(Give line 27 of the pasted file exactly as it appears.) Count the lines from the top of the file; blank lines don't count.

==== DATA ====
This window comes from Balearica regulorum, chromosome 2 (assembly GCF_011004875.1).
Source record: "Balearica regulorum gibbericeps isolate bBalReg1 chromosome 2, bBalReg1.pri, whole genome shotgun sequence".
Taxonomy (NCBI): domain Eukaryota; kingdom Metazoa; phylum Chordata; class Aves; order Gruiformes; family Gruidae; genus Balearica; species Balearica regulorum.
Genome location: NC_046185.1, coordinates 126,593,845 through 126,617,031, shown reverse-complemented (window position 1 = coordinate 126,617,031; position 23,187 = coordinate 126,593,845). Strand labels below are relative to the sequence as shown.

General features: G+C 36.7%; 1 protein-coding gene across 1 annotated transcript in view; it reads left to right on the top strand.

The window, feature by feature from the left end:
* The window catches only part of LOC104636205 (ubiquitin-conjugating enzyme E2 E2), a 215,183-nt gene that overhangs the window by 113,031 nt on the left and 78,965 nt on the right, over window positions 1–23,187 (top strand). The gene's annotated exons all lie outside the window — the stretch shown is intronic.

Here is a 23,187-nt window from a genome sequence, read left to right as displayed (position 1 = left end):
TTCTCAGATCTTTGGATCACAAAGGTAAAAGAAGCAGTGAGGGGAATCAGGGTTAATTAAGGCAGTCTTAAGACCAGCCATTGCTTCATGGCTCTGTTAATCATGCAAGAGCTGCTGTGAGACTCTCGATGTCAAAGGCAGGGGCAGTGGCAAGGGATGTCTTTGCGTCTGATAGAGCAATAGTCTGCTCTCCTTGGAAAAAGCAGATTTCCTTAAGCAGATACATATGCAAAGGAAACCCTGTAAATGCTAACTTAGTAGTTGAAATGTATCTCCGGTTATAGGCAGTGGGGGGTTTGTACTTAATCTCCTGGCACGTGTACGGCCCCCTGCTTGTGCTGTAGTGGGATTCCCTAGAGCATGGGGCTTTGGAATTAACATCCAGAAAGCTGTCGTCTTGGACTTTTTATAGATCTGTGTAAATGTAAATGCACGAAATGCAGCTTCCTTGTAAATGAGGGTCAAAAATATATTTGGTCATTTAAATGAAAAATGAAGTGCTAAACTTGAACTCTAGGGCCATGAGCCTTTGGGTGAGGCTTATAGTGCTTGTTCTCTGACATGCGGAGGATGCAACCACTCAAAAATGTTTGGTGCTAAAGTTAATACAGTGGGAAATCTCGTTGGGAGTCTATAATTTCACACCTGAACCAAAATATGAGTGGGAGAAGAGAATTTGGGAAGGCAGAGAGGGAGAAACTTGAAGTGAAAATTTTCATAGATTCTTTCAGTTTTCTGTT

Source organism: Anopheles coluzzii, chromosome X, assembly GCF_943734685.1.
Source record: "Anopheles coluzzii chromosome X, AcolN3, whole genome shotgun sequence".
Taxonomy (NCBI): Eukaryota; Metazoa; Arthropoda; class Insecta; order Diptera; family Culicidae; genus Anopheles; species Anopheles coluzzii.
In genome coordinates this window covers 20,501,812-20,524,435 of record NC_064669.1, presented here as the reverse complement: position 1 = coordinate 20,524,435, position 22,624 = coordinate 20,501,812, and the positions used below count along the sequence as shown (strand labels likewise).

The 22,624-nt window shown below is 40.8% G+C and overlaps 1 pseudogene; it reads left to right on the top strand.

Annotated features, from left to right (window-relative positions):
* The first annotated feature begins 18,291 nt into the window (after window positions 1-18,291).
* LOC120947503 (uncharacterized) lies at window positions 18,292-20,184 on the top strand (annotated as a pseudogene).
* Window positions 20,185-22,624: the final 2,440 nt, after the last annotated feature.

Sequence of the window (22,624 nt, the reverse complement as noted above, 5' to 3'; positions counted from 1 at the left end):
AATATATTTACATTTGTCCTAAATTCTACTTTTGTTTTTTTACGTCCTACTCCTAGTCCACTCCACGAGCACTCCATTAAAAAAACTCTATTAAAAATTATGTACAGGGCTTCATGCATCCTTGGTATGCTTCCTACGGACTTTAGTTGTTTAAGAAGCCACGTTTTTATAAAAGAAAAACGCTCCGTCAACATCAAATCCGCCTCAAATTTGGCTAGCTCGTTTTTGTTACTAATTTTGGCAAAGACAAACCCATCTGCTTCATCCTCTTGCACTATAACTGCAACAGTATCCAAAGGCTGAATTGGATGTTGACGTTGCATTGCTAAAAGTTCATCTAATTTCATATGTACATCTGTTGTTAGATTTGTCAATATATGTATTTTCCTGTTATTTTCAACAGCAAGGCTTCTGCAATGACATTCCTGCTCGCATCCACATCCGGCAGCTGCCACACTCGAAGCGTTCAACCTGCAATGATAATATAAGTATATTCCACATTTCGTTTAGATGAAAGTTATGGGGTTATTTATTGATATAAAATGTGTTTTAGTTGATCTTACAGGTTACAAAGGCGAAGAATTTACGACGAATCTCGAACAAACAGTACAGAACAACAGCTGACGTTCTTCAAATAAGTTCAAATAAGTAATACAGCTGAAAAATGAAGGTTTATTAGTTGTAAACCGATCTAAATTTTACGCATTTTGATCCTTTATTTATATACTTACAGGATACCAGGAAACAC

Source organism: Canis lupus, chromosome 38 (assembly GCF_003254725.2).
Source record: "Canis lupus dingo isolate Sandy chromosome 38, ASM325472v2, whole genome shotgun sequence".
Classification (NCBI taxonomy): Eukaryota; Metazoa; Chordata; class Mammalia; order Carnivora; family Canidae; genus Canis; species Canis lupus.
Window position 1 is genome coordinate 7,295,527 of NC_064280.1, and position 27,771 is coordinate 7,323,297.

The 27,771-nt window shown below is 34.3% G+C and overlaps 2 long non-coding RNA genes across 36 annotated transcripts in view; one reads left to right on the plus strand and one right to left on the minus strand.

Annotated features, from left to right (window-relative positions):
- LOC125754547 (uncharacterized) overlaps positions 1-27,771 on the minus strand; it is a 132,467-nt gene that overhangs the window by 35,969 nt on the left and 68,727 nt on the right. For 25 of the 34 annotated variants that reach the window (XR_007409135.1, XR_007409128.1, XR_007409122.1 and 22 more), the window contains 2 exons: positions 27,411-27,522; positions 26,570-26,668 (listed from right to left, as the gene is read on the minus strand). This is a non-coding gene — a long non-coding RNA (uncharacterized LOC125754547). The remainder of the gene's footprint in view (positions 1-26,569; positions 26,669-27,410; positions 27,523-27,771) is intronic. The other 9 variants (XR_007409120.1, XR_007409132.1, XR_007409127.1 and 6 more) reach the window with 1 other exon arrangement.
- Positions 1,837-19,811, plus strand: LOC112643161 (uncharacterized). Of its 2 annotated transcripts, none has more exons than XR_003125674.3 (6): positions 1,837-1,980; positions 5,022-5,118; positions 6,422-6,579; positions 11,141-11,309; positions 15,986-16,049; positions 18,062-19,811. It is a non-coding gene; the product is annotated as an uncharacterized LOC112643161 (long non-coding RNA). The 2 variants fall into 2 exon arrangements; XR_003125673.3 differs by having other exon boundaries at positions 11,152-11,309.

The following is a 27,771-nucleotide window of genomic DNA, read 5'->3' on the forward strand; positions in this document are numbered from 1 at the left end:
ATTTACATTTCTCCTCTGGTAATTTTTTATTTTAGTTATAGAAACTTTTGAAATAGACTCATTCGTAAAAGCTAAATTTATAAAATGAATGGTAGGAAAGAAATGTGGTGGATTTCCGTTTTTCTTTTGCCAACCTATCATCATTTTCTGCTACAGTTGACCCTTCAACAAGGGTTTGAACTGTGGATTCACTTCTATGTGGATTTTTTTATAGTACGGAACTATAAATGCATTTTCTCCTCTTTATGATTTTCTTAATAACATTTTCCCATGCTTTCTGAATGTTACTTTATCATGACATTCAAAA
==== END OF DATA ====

- LOC125754547 (uncharacterized) overlaps positions 1-27,771 on the minus strand; it is a 132,467-nt gene that overhangs the window by 35,969 nt on the left and 68,727 nt on the right. For 25 of the 34 annotated variants that reach the window (XR_007409135.1, XR_007409128.1, XR_007409122.1 and 22 more), the window contains 2 exons: positions 27,411-27,522; positions 26,570-26,668 (listed from right to left, as the gene is read on the minus strand). This is a non-coding gene — a long non-coding RNA (uncharacterized LOC125754547). The remainder of the gene's footprint in view (positions 1-26,569; positions 26,669-27,410; positions 27,523-27,771) is intronic. The other 9 variants (XR_007409120.1, XR_007409132.1, XR_007409127.1 and 6 more) reach the window with 1 other exon arrangement.